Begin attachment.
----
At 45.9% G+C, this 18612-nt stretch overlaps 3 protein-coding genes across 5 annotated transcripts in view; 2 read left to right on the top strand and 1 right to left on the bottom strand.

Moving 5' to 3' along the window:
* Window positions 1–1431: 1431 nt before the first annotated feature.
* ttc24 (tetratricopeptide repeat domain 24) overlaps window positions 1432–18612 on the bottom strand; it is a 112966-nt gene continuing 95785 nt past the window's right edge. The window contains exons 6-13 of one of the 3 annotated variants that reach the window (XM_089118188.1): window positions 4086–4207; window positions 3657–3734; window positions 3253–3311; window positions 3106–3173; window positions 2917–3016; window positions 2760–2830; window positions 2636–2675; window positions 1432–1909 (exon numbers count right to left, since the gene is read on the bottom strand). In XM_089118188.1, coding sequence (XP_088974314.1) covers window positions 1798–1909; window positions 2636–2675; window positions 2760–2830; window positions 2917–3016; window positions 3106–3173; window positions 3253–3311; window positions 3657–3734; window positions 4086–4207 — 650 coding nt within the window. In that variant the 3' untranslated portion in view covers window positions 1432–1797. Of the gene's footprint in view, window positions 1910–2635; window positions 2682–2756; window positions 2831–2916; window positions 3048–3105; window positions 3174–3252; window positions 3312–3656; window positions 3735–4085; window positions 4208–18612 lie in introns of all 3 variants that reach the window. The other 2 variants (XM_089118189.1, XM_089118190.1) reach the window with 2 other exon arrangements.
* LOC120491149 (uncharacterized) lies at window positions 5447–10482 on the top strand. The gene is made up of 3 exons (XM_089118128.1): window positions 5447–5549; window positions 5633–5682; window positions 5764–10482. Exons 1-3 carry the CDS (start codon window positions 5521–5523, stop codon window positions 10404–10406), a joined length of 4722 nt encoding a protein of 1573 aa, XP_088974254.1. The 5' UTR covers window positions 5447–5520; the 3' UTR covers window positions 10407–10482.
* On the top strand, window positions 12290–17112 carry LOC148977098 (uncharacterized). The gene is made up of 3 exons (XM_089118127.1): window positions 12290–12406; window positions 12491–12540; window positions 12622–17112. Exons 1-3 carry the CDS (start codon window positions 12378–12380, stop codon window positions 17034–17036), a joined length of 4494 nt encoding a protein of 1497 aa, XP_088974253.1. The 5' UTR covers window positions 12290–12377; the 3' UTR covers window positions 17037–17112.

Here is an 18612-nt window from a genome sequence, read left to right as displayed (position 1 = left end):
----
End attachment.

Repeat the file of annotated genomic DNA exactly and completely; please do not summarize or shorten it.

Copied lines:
At 45.9% G+C, this 18612-nt stretch overlaps 3 protein-coding genes across 5 annotated transcripts in view; 2 read left to right on the top strand and 1 right to left on the bottom strand.

Moving 5' to 3' along the window:
* Window positions 1–1431: 1431 nt before the first annotated feature.
* ttc24 (tetratricopeptide repeat domain 24) overlaps window positions 1432–18612 on the bottom strand; it is a 112966-nt gene continuing 95785 nt past the window's right edge. The window contains exons 6-13 of one of the 3 annotated variants that reach the window (XM_089118188.1): window positions 4086–4207; window positions 3657–3734; window positions 3253–3311; window positions 3106–3173; window positions 2917–3016; window positions 2760–2830; window positions 2636–2675; window positions 1432–1909 (exon numbers count right to left, since the gene is read on the bottom strand). In XM_089118188.1, coding sequence (XP_088974314.1) covers window positions 1798–1909; window positions 2636–2675; window positions 2760–2830; window positions 2917–3016; window positions 3106–3173; window positions 3253–3311; window positions 3657–3734; window positions 4086–4207 — 650 coding nt within the window. In that variant the 3' untranslated portion in view covers window positions 1432–1797. Of the gene's footprint in view, window positions 1910–2635; window positions 2682–2756; window positions 2831–2916; window positions 3048–3105; window positions 3174–3252; window positions 3312–3656; window positions 3735–4085; window positions 4208–18612 lie in introns of all 3 variants that reach the window. The other 2 variants (XM_089118189.1, XM_089118190.1) reach the window with 2 other exon arrangements.
* LOC120491149 (uncharacterized) lies at window positions 5447–10482 on the top strand. The gene is made up of 3 exons (XM_089118128.1): window positions 5447–5549; window positions 5633–5682; window positions 5764–10482. Exons 1-3 carry the CDS (start codon window positions 5521–5523, stop codon window positions 10404–10406), a joined length of 4722 nt encoding a protein of 1573 aa, XP_088974254.1. The 5' UTR covers window positions 5447–5520; the 3' UTR covers window positions 10407–10482.
* On the top strand, window positions 12290–17112 carry LOC148977098 (uncharacterized). The gene is made up of 3 exons (XM_089118127.1): window positions 12290–12406; window positions 12491–12540; window positions 12622–17112. Exons 1-3 carry the CDS (start codon window positions 12378–12380, stop codon window positions 17034–17036), a joined length of 4494 nt encoding a protein of 1497 aa, XP_088974253.1. The 5' UTR covers window positions 12290–12377; the 3' UTR covers window positions 17037–17112.

Here is an 18612-nt window from a genome sequence, read left to right as displayed (position 1 = left end):